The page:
Who Are More Likely To Develop Parkinson’s Disease
Parkinson’s disease affects both men and women, though about 50% more men are affected than women. The reasons for this are unclear but there are theories that estrogen may cause women to develop the disease less frequently, and when they do, they seem to get a milder form of it. The National Institute of Neurological Disorders and Stroke estimates about 50,000 people are diagnosed with PD each year in the U.S. However, this number may be higher due to the fact that many people in the early stages of PD assume their symptoms are due to aging and do not seek medical attention. Complicating the diagnosis is that symptoms of Parkinson’s resemble other diseases and there is no one definitive test to diagnose it.
Physical Examination And Tests
A trip to the neurologists office often includes what seems like dozens of questions, along with multiple tests.
There currently are no diagnostic blood tests for Parkinson’s disease, but your doctor may do some routine blood and urine tests to assess your overall health. Your blood pressure will be taken sitting and standing to look for orthostatic hypotension.
A movement disorder specialist will do a variety of physical tests to assess you as well.
Passive Manipulation Of Limbs
To test for the presence of rigidity, we need to passively manipulate the limbs of the patient. However, If the disease is in its early stage or the symptoms are well controlled with medications, we may not be able to see rigidity. We will need to use some activation maneuvers, that basically consist in performing repetitive movements with the limb contralateral to the one that is being tested.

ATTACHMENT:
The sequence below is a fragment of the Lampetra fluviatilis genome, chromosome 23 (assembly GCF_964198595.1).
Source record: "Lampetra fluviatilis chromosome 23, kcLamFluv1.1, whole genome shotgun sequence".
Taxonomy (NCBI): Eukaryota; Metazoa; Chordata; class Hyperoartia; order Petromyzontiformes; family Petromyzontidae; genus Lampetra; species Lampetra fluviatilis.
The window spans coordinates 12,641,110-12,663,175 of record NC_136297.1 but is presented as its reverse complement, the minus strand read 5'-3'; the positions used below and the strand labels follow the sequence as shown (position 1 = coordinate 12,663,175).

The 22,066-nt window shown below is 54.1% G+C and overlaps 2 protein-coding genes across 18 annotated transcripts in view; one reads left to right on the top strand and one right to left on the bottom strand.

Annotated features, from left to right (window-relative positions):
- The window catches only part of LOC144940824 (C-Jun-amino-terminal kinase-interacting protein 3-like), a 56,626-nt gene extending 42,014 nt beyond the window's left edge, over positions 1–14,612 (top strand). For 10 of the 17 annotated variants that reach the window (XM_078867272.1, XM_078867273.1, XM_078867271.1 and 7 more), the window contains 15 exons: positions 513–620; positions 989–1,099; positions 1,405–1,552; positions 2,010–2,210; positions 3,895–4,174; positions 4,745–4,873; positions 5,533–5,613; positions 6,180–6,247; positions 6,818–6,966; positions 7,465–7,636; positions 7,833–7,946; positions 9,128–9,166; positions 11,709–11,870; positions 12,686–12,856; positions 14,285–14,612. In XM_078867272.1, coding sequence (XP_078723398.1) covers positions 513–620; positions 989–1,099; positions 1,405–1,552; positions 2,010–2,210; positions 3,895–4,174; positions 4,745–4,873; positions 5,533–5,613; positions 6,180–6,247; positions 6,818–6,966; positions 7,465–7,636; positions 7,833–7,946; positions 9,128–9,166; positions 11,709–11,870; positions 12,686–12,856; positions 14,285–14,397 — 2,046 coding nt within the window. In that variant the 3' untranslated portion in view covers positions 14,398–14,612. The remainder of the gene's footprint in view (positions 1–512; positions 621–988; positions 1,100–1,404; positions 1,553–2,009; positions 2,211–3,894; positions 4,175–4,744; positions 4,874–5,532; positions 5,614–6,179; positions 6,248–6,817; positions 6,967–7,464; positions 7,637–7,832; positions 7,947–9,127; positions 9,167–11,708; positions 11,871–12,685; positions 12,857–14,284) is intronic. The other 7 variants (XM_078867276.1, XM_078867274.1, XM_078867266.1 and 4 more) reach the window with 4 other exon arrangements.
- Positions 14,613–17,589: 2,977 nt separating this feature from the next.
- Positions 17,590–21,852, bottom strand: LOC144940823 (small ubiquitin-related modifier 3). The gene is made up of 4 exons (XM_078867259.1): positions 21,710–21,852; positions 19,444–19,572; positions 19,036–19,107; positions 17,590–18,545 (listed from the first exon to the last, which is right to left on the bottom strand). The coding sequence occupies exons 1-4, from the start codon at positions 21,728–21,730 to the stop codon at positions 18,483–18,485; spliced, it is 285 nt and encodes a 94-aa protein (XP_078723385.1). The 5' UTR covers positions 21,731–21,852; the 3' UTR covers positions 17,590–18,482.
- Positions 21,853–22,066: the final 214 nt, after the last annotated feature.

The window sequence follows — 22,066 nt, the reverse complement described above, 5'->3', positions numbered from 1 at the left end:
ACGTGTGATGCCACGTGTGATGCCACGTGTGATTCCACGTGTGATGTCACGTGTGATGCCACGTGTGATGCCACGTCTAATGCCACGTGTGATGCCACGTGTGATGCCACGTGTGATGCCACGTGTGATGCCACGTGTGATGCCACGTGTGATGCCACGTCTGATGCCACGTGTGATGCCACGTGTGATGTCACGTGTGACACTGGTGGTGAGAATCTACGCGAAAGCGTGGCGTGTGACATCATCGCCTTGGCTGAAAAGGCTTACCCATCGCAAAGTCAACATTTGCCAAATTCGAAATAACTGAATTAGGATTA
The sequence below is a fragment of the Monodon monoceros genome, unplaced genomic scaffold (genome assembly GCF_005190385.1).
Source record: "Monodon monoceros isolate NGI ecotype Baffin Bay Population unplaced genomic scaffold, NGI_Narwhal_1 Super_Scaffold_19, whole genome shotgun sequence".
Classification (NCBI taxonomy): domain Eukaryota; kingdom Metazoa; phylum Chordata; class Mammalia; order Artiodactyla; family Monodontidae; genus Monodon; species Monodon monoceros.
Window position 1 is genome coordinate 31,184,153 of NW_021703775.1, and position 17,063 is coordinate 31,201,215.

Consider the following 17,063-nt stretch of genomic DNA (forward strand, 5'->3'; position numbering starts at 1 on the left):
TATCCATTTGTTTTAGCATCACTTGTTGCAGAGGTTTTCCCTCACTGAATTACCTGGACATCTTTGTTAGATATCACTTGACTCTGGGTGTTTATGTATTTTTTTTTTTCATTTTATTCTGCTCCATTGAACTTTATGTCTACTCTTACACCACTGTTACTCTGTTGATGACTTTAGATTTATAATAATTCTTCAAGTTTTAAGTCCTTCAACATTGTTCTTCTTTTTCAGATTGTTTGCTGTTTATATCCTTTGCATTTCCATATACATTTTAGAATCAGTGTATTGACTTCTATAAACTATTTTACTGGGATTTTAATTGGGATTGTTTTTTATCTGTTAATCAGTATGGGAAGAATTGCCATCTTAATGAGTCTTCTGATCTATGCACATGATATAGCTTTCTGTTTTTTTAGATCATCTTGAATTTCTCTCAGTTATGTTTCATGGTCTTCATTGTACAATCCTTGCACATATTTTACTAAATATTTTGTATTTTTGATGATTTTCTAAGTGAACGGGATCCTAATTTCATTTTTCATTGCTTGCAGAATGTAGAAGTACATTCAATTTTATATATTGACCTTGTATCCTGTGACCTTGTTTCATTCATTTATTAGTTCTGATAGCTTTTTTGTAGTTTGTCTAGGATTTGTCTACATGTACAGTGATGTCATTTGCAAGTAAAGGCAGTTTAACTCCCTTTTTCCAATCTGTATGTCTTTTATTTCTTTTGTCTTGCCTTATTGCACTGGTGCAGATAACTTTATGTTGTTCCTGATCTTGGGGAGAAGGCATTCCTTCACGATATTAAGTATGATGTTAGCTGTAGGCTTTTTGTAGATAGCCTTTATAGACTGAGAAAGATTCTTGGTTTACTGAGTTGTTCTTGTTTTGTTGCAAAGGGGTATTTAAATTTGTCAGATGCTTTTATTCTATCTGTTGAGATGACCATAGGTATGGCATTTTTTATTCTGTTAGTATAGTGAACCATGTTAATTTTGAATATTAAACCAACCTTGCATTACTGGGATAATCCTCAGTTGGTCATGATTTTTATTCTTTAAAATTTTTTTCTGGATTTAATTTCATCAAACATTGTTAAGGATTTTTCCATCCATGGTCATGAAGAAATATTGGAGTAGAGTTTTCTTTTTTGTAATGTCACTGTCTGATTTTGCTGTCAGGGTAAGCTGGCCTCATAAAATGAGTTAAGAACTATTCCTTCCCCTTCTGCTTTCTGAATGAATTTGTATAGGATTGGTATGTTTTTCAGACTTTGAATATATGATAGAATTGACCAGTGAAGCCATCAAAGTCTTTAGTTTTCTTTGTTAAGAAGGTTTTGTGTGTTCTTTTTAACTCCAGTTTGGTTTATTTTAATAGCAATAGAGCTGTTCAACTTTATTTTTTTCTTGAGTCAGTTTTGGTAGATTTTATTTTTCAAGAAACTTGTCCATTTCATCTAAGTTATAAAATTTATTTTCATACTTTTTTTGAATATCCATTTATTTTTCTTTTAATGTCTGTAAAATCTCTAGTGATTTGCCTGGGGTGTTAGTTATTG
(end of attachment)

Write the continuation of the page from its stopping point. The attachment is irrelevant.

Also, there are two types of rigidity:
– Lead-pipe rigidity: where the tone is uniformly and smoothly increased throughout the entire range of movement
– Cogwheel rigidity: where a tremor is superimposed on the hypertonia, making the movement irregular due to intermittent increase and reduction of tone
Upper Extremity Testing
For the upper extremity the most sensitive joint where to check for rigidity is the wrist. To uncover rigidity, passively rotate the wrist and feel for a resistance to the movement. It is very important that the arm of the patient is fully relaxed when rotating the wrist. To do this, place your proximal hand under the patients forearm, while your distal hand grabs and rotates the wrist of the patient. When rigidity is present, the range of motion will be preserved but you will feel a resistance in performing the movement.
Wrist rotation with activation maneuver.
It is also possible to test for rigidity in the elbow by passively flexing and extending the forearm.
Elbow flexion-extension with activation maneuver.
Lower Extremity Testing
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Referral To A Specialist